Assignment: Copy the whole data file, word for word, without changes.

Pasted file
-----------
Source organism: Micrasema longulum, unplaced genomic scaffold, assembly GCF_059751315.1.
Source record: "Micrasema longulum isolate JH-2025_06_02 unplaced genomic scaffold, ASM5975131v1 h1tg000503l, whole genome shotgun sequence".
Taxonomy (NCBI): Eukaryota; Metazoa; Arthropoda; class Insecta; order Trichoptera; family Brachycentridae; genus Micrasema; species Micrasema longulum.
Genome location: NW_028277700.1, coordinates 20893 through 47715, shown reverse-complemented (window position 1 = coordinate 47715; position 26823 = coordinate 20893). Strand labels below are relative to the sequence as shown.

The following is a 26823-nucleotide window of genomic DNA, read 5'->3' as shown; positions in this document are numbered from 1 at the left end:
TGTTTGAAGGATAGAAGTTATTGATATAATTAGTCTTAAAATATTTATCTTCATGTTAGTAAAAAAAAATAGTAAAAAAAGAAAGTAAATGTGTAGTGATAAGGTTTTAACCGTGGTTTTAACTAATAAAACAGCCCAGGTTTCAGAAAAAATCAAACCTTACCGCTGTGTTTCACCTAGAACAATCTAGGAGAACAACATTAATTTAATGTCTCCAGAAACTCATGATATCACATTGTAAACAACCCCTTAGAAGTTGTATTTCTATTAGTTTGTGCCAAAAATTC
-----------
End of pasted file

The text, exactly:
Source organism: Micrasema longulum, unplaced genomic scaffold, assembly GCF_059751315.1.
Source record: "Micrasema longulum isolate JH-2025_06_02 unplaced genomic scaffold, ASM5975131v1 h1tg000503l, whole genome shotgun sequence".
Taxonomy (NCBI): Eukaryota; Metazoa; Arthropoda; class Insecta; order Trichoptera; family Brachycentridae; genus Micrasema; species Micrasema longulum.
Genome location: NW_028277700.1, coordinates 20893 through 47715, shown reverse-complemented (window position 1 = coordinate 47715; position 26823 = coordinate 20893). Strand labels below are relative to the sequence as shown.

The following is a 26823-nucleotide window of genomic DNA, read 5'->3' as shown; positions in this document are numbered from 1 at the left end:
TGTTTGAAGGATAGAAGTTATTGATATAATTAGTCTTAAAATATTTATCTTCATGTTAGTAAAAAAAAATAGTAAAAAAAGAAAGTAAATGTGTAGTGATAAGGTTTTAACCGTGGTTTTAACTAATAAAACAGCCCAGGTTTCAGAAAAAATCAAACCTTACCGCTGTGTTTCACCTAGAACAATCTAGGAGAACAACATTAATTTAATGTCTCCAGAAACTCATGATATCACATTGTAAACAACCCCTTAGAAGTTGTATTTCTATTAGTTTGTGCCAAAAATTC